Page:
Business skills are certainly essential in any good business degree experience, but they alone will not create meaningful social and environmental change or provide greater economic opportunity. Only when students possess a strong network of support, a sense of what works, and an appreciation of what doesn’t can they be powerful leaders of change. Here are some examples:
A shared “best-practice” environment. A universal truth of our experience working with members of more than two dozen tribal communities in the Gonzaga University MBA in American Indian Entrepreneurship program is that there is no universal “tribal” identity. Every tribe has its own governance structure, its own resource opportunities, its own leadership, and its own ways to doing things. One of the most important elements of the Gonzaga MBA-AIE experience has been and continues to be the opportunity to learn how their colleagues in other tribal organizations get things done – how they move change, how they identify opportunities, how they build coalitions, and how they examine and explain results.
To enable compassion and common understanding of challenges. Just as our program provides a pulpit for students to explore and understand what is working, similar value is found in understanding when well-meaning organizations are heading in the wrong direction. The challenges facing tribal communities are vast, often relying on resources that are unavailable, expertise that can be difficult to muster, and a history that promotes a pessimistic outlook. Our students benefit from the opportunity to share where things went wrong, and in doing so understand that while sometimes it might be better everywhere else, sometimes it’s not. They learn that we all face the same challenges, challenges that call for broader intervention with policy, structure, education.
To create community. While a great deal of what we do in the classroom focuses on providing tools and applications, an essential byproduct of that experience is the development of a community of learners dedicated to themselves and each other. Our 60-plus alumni stay in touch with each other – particularly with their cohorts, with whom they spend two years learning skills and gaining knowledge alongside one another. Given the systemic nature of the problems faced by many native communities and the vast human and financial resources needed to fix them, relationships are important. One of the most powerful tools our students possess is the ability to call a friend and colleague who understands their challenge, knows their abilities, and can recommend action.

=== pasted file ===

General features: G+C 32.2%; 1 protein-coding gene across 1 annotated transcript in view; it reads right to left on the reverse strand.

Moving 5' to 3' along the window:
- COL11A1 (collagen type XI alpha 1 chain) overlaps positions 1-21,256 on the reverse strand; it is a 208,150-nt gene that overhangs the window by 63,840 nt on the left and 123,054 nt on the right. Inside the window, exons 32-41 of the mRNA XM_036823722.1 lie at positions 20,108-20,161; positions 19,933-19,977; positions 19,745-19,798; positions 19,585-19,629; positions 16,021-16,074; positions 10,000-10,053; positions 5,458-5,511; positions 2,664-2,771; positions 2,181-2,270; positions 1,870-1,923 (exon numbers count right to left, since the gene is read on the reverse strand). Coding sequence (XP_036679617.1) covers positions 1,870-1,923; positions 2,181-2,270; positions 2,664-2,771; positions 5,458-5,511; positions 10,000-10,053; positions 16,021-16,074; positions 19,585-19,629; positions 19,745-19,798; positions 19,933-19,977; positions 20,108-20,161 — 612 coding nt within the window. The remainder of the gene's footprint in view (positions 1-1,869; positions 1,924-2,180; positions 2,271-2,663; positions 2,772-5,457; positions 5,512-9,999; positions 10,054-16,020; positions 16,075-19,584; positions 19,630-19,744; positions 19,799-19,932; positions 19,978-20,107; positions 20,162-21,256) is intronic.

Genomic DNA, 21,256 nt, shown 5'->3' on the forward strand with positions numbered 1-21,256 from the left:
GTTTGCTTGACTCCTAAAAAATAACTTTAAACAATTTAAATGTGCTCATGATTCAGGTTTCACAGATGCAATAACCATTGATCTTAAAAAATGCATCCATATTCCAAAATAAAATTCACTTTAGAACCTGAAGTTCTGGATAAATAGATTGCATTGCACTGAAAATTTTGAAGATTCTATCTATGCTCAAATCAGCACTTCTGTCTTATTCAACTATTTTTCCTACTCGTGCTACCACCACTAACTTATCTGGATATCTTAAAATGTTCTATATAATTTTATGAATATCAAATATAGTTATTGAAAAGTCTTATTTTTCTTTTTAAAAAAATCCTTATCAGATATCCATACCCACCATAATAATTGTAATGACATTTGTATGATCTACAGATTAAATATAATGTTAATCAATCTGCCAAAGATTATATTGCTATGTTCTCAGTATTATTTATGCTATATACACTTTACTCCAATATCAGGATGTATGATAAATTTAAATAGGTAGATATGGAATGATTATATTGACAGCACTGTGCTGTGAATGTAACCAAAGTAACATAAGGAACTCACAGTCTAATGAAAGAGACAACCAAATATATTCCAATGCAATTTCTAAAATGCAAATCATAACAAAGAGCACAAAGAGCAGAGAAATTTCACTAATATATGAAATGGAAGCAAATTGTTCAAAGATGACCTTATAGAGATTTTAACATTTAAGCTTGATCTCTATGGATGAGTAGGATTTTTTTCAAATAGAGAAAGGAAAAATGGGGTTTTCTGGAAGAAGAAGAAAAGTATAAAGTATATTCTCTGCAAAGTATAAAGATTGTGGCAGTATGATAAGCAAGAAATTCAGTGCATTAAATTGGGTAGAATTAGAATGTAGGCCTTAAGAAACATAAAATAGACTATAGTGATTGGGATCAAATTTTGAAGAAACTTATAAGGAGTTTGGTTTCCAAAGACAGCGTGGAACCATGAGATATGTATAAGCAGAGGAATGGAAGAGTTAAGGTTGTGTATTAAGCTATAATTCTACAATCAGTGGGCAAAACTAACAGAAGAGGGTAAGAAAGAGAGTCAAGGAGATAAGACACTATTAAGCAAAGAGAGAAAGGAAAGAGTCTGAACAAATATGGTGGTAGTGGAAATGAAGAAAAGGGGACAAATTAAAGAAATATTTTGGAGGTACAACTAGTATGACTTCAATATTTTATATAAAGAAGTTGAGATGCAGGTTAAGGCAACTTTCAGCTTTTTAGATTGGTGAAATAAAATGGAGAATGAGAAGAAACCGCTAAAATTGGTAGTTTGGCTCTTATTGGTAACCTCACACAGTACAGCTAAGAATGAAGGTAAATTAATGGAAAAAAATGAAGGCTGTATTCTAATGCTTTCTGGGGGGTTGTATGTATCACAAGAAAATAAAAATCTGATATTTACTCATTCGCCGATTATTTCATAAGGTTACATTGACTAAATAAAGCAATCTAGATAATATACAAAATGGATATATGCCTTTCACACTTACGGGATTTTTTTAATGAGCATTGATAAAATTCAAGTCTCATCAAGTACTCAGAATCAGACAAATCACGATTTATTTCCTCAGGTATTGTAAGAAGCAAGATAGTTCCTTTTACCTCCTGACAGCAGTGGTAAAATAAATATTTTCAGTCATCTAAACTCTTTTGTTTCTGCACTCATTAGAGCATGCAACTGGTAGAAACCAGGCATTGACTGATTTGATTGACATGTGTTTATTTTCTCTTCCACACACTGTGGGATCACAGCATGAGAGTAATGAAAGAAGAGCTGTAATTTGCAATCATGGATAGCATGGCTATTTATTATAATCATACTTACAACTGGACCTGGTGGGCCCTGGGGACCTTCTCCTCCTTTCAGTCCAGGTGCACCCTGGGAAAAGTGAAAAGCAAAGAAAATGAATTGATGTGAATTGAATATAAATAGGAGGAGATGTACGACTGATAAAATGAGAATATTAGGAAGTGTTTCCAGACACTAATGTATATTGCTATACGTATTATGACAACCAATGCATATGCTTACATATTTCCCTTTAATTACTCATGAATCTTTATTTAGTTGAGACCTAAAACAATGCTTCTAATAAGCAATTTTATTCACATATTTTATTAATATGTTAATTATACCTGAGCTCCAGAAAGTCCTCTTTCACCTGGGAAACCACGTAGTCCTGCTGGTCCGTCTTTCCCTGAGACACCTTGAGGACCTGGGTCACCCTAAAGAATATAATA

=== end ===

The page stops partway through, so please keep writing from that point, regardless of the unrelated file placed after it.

Over the past fifteen years, nearly 75 students have taken part in the Gonzaga University MBA in American Indian Entrepreneurship. This program, originally created to provide opportunities to business educators in native communities and tribal colleges, has adapted over the years to focus on one of the most pressing challenges in Indian Country – the development of empowered individuals who seek change and possess the technical skills to make change sustainable and meaningful.
Ours is not the only program to focus specifically on the challenges facing tribal communities and native populations, and in the current environment of higher education where every degree and program must justify its unique contribution to the educational landscape, it is appropriate to ask the question why we need “native” MBA programs. We need them because they help students and businesses thrive in Indigenous communities.